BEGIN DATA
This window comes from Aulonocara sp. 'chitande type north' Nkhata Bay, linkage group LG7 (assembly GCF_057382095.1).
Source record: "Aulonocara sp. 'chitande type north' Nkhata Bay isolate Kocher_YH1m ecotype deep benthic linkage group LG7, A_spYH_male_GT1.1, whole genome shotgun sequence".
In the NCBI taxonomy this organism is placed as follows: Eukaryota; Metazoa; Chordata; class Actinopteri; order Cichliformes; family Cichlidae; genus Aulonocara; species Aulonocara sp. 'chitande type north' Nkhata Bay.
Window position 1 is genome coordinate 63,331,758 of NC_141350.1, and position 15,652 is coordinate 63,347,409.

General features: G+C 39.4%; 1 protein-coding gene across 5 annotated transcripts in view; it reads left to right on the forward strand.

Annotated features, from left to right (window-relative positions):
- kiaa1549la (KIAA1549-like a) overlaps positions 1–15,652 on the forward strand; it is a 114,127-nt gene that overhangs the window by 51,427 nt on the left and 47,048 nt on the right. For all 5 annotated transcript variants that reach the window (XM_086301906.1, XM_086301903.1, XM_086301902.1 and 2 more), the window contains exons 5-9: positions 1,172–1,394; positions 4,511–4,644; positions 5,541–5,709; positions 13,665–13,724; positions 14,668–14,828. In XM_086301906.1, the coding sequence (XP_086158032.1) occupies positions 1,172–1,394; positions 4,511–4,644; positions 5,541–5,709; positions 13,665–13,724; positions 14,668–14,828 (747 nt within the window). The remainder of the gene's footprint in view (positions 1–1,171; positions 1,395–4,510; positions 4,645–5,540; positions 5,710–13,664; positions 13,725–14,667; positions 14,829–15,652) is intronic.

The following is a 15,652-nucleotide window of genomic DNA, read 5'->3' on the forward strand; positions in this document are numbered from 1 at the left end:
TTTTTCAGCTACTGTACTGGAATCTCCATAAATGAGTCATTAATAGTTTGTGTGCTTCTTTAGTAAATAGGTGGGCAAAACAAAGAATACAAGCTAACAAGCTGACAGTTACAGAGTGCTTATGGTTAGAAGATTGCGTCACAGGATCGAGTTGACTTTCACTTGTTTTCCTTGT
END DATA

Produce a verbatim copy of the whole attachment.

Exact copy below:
This window comes from Aulonocara sp. 'chitande type north' Nkhata Bay, linkage group LG7 (assembly GCF_057382095.1).
Source record: "Aulonocara sp. 'chitande type north' Nkhata Bay isolate Kocher_YH1m ecotype deep benthic linkage group LG7, A_spYH_male_GT1.1, whole genome shotgun sequence".
In the NCBI taxonomy this organism is placed as follows: Eukaryota; Metazoa; Chordata; class Actinopteri; order Cichliformes; family Cichlidae; genus Aulonocara; species Aulonocara sp. 'chitande type north' Nkhata Bay.
Window position 1 is genome coordinate 63,331,758 of NC_141350.1, and position 15,652 is coordinate 63,347,409.

General features: G+C 39.4%; 1 protein-coding gene across 5 annotated transcripts in view; it reads left to right on the forward strand.

Annotated features, from left to right (window-relative positions):
- kiaa1549la (KIAA1549-like a) overlaps positions 1–15,652 on the forward strand; it is a 114,127-nt gene that overhangs the window by 51,427 nt on the left and 47,048 nt on the right. For all 5 annotated transcript variants that reach the window (XM_086301906.1, XM_086301903.1, XM_086301902.1 and 2 more), the window contains exons 5-9: positions 1,172–1,394; positions 4,511–4,644; positions 5,541–5,709; positions 13,665–13,724; positions 14,668–14,828. In XM_086301906.1, the coding sequence (XP_086158032.1) occupies positions 1,172–1,394; positions 4,511–4,644; positions 5,541–5,709; positions 13,665–13,724; positions 14,668–14,828 (747 nt within the window). The remainder of the gene's footprint in view (positions 1–1,171; positions 1,395–4,510; positions 4,645–5,540; positions 5,710–13,664; positions 13,725–14,667; positions 14,829–15,652) is intronic.

The following is a 15,652-nucleotide window of genomic DNA, read 5'->3' on the forward strand; positions in this document are numbered from 1 at the left end:
TTTTTCAGCTACTGTACTGGAATCTCCATAAATGAGTCATTAATAGTTTGTGTGCTTCTTTAGTAAATAGGTGGGCAAAACAAAGAATACAAGCTAACAAGCTGACAGTTACAGAGTGCTTATGGTTAGAAGATTGCGTCACAGGATCGAGTTGACTTTCACTTGTTTTCCTTGT